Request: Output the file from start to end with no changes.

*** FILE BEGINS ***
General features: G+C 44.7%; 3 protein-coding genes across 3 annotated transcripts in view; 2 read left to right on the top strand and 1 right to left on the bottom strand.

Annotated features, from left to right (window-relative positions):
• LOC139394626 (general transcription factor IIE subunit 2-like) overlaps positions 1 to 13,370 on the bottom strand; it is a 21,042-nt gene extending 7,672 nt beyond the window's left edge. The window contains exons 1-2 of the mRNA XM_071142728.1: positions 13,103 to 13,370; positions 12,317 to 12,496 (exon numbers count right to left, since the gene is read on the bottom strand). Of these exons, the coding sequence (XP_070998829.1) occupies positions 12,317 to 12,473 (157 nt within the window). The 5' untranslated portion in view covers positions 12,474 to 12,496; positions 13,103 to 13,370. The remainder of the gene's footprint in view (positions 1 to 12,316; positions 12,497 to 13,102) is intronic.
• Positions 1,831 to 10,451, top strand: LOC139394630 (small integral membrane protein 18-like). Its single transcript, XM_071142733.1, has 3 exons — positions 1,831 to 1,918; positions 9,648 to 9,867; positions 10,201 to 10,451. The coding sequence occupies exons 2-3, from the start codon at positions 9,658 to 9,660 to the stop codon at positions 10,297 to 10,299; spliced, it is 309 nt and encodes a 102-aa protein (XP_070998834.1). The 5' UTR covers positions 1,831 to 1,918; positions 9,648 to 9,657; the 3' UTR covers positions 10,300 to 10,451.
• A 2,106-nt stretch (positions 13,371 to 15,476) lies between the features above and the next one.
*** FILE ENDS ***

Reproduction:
General features: G+C 44.7%; 3 protein-coding genes across 3 annotated transcripts in view; 2 read left to right on the top strand and 1 right to left on the bottom strand.

Annotated features, from left to right (window-relative positions):
• LOC139394626 (general transcription factor IIE subunit 2-like) overlaps positions 1 to 13,370 on the bottom strand; it is a 21,042-nt gene extending 7,672 nt beyond the window's left edge. The window contains exons 1-2 of the mRNA XM_071142728.1: positions 13,103 to 13,370; positions 12,317 to 12,496 (exon numbers count right to left, since the gene is read on the bottom strand). Of these exons, the coding sequence (XP_070998829.1) occupies positions 12,317 to 12,473 (157 nt within the window). The 5' untranslated portion in view covers positions 12,474 to 12,496; positions 13,103 to 13,370. The remainder of the gene's footprint in view (positions 1 to 12,316; positions 12,497 to 13,102) is intronic.
• Positions 1,831 to 10,451, top strand: LOC139394630 (small integral membrane protein 18-like). Its single transcript, XM_071142733.1, has 3 exons — positions 1,831 to 1,918; positions 9,648 to 9,867; positions 10,201 to 10,451. The coding sequence occupies exons 2-3, from the start codon at positions 9,658 to 9,660 to the stop codon at positions 10,297 to 10,299; spliced, it is 309 nt and encodes a 102-aa protein (XP_070998834.1). The 5' UTR covers positions 1,831 to 1,918; positions 9,648 to 9,657; the 3' UTR covers positions 10,300 to 10,451.
• A 2,106-nt stretch (positions 13,371 to 15,476) lies between the features above and the next one.